Jennifer Sinclair Curtis
Ph.D., 1989, Princeton University
Research Description: Professor Curtis has an internationally recognized research program in the development and validation of numerical models for the prediction of fluid-particle flow phenomena. Particle flow processes pervade the energy, pharmaceutical, aerospace, chemical, bioengineering, mining, agricultural, food processing and petroleum industries. Professor Curtis’ research group employs a multi-scale approach, using the Discrete Element Method (DEM) to simulate the details of the motion of individual particles to give insight into improved continuum-based particle flow models. Her team also has a complimentary experimental research program involving non-intrusive flow measurements using laser Doppler velocimetry and flow visualization.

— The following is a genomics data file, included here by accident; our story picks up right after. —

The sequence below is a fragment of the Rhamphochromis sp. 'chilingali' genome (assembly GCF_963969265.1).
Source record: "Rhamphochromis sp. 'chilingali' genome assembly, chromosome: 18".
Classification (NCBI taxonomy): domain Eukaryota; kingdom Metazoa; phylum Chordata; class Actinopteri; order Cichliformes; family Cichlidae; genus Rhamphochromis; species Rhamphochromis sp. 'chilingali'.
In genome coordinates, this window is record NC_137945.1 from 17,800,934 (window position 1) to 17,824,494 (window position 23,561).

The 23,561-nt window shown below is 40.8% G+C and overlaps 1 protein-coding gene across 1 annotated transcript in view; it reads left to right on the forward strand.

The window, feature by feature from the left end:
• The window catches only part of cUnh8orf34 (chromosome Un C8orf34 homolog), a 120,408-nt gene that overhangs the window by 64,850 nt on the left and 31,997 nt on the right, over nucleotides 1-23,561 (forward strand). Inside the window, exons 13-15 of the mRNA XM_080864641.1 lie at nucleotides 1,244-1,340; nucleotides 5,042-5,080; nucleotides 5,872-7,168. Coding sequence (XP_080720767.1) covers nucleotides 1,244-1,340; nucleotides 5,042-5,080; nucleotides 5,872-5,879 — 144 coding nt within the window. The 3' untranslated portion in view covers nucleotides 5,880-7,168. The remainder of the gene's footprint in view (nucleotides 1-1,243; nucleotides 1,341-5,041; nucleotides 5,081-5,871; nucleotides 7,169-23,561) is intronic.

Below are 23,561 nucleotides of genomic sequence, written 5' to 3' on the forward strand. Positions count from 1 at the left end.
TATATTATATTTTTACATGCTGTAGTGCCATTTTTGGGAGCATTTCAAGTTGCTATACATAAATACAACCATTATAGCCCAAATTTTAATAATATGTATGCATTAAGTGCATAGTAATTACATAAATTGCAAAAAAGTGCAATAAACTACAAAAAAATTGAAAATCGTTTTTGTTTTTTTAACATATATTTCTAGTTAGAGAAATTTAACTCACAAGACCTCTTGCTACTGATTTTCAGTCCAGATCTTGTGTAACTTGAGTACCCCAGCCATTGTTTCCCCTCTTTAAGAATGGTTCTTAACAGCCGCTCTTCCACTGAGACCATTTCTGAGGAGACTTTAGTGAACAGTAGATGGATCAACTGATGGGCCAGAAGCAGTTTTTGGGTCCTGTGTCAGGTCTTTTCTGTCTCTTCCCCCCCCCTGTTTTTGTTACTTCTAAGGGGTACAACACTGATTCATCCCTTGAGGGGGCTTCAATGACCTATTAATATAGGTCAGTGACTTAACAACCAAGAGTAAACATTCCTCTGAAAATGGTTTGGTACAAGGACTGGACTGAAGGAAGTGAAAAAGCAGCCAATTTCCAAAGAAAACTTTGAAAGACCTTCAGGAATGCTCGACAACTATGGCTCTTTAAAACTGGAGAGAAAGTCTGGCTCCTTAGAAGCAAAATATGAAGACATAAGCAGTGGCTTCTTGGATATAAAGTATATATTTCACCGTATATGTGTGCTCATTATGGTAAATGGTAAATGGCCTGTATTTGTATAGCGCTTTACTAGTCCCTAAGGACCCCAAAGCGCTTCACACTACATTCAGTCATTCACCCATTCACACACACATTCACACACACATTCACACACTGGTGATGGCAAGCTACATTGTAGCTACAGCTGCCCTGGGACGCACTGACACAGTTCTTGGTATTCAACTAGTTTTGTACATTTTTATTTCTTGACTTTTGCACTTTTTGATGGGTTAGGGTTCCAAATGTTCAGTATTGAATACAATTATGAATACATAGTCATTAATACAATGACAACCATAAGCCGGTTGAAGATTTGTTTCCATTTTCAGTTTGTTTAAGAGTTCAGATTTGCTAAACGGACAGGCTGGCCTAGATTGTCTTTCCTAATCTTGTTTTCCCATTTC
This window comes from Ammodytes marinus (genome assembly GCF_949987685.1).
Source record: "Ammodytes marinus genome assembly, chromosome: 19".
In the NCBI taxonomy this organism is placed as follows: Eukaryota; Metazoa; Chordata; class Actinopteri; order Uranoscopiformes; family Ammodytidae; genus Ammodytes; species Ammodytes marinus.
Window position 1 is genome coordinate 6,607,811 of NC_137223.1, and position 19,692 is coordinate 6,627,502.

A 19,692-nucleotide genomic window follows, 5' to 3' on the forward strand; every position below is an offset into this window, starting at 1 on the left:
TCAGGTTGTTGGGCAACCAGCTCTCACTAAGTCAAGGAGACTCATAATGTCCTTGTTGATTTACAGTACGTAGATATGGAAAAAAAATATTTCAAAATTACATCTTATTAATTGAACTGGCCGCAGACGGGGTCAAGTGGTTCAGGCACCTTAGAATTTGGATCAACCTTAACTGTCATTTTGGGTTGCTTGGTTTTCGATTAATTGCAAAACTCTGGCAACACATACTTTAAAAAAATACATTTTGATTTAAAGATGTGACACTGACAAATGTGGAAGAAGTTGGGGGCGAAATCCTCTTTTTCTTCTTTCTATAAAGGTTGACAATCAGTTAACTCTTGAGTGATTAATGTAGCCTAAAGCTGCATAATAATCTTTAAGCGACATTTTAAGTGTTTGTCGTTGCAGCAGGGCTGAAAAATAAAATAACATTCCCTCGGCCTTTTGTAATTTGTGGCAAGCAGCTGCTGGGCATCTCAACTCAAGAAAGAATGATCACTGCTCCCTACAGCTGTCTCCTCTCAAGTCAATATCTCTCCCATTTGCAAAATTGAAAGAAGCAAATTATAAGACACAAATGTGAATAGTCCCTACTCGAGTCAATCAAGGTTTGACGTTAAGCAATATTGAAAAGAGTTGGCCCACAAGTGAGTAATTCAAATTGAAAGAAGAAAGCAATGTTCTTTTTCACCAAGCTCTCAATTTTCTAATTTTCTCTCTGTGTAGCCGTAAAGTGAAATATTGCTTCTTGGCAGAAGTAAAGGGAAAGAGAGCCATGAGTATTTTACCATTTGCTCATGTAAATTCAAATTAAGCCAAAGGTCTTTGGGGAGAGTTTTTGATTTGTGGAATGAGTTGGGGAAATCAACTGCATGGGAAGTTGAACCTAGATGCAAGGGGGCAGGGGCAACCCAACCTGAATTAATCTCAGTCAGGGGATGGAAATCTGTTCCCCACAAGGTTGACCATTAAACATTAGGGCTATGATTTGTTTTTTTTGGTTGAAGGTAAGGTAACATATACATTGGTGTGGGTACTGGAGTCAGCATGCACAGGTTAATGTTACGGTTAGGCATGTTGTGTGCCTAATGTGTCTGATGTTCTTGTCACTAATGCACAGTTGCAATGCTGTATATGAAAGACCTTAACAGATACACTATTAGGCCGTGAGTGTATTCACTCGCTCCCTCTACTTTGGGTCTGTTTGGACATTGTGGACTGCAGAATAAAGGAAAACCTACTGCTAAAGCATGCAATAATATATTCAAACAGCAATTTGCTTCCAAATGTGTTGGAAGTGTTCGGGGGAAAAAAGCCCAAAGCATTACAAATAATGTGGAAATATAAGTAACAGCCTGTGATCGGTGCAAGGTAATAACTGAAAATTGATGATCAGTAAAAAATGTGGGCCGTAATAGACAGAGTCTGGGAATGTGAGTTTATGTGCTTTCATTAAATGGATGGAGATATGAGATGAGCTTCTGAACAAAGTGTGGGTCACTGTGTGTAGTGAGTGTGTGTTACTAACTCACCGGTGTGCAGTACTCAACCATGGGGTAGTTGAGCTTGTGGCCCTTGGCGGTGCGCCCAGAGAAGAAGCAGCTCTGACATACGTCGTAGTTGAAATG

PIRE Project Description: Our PIRE project is in collaboration with Professor Matsusaka of Kyoto University. The experimental facilities in Professor Matsusaka’s laboratory greatly aid our modelling efforts towards describing the flow and charging behaviour of particulate mixtures conveyed by a gas. In gas–solids pipe flow, particles are electrostatically charged (primarily) as a result of repeated impacts on the inner walls. Micrometer-sized particles are dispersed through an ejector and continuously transported in dilute phase through a pipe. The pipes are of various inner diameters, with a pre-charging pipe and detection pipe installed in the pneumatic transport system. We measure the total charge, the transferred charge, and the average velocity and particle concentration of the flowing cloud.